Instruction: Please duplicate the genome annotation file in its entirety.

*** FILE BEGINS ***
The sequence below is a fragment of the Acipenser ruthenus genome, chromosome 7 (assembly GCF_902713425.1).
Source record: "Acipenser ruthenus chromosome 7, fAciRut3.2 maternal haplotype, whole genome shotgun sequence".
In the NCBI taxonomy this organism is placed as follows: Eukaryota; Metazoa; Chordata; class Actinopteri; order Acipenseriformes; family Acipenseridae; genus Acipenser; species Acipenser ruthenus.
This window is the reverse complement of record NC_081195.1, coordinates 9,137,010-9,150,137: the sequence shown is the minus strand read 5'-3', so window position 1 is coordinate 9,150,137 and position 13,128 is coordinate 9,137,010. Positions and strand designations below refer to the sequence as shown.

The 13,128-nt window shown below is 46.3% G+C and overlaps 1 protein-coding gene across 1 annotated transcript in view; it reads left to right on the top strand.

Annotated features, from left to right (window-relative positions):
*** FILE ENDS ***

The sequence below is a fragment of the Acipenser ruthenus genome, chromosome 7 (assembly GCF_902713425.1).
Source record: "Acipenser ruthenus chromosome 7, fAciRut3.2 maternal haplotype, whole genome shotgun sequence".
In the NCBI taxonomy this organism is placed as follows: Eukaryota; Metazoa; Chordata; class Actinopteri; order Acipenseriformes; family Acipenseridae; genus Acipenser; species Acipenser ruthenus.
This window is the reverse complement of record NC_081195.1, coordinates 9,137,010-9,150,137: the sequence shown is the minus strand read 5'-3', so window position 1 is coordinate 9,150,137 and position 13,128 is coordinate 9,137,010. Positions and strand designations below refer to the sequence as shown.

The 13,128-nt window shown below is 46.3% G+C and overlaps 1 protein-coding gene across 1 annotated transcript in view; it reads left to right on the top strand.

Annotated features, from left to right (window-relative positions):